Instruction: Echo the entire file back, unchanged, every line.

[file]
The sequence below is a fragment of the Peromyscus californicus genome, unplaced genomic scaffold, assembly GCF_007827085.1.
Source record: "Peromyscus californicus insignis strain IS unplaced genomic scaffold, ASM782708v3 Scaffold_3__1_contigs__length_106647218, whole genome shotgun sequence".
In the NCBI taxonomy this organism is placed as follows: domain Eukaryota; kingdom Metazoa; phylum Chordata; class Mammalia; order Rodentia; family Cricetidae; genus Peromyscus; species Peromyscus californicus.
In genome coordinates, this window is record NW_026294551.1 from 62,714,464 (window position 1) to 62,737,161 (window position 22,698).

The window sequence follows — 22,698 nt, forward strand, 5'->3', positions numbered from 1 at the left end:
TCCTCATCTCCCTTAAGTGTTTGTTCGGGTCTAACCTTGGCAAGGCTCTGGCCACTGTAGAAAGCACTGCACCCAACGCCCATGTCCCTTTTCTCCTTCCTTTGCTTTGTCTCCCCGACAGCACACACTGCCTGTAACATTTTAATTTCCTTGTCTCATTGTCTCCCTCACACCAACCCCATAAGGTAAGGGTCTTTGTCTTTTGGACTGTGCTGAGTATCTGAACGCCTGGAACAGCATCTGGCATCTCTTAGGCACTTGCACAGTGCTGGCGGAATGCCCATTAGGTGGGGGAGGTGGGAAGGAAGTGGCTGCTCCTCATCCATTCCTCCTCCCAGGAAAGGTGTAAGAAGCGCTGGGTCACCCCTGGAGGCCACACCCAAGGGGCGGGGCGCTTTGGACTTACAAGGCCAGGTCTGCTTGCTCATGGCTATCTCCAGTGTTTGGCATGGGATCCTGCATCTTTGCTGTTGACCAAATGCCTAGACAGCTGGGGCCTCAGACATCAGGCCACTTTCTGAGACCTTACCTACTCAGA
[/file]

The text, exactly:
The sequence below is a fragment of the Peromyscus californicus genome, unplaced genomic scaffold, assembly GCF_007827085.1.
Source record: "Peromyscus californicus insignis strain IS unplaced genomic scaffold, ASM782708v3 Scaffold_3__1_contigs__length_106647218, whole genome shotgun sequence".
In the NCBI taxonomy this organism is placed as follows: domain Eukaryota; kingdom Metazoa; phylum Chordata; class Mammalia; order Rodentia; family Cricetidae; genus Peromyscus; species Peromyscus californicus.
In genome coordinates, this window is record NW_026294551.1 from 62,714,464 (window position 1) to 62,737,161 (window position 22,698).

The window sequence follows — 22,698 nt, forward strand, 5'->3', positions numbered from 1 at the left end:
TCCTCATCTCCCTTAAGTGTTTGTTCGGGTCTAACCTTGGCAAGGCTCTGGCCACTGTAGAAAGCACTGCACCCAACGCCCATGTCCCTTTTCTCCTTCCTTTGCTTTGTCTCCCCGACAGCACACACTGCCTGTAACATTTTAATTTCCTTGTCTCATTGTCTCCCTCACACCAACCCCATAAGGTAAGGGTCTTTGTCTTTTGGACTGTGCTGAGTATCTGAACGCCTGGAACAGCATCTGGCATCTCTTAGGCACTTGCACAGTGCTGGCGGAATGCCCATTAGGTGGGGGAGGTGGGAAGGAAGTGGCTGCTCCTCATCCATTCCTCCTCCCAGGAAAGGTGTAAGAAGCGCTGGGTCACCCCTGGAGGCCACACCCAAGGGGCGGGGCGCTTTGGACTTACAAGGCCAGGTCTGCTTGCTCATGGCTATCTCCAGTGTTTGGCATGGGATCCTGCATCTTTGCTGTTGACCAAATGCCTAGACAGCTGGGGCCTCAGACATCAGGCCACTTTCTGAGACCTTACCTACTCAGA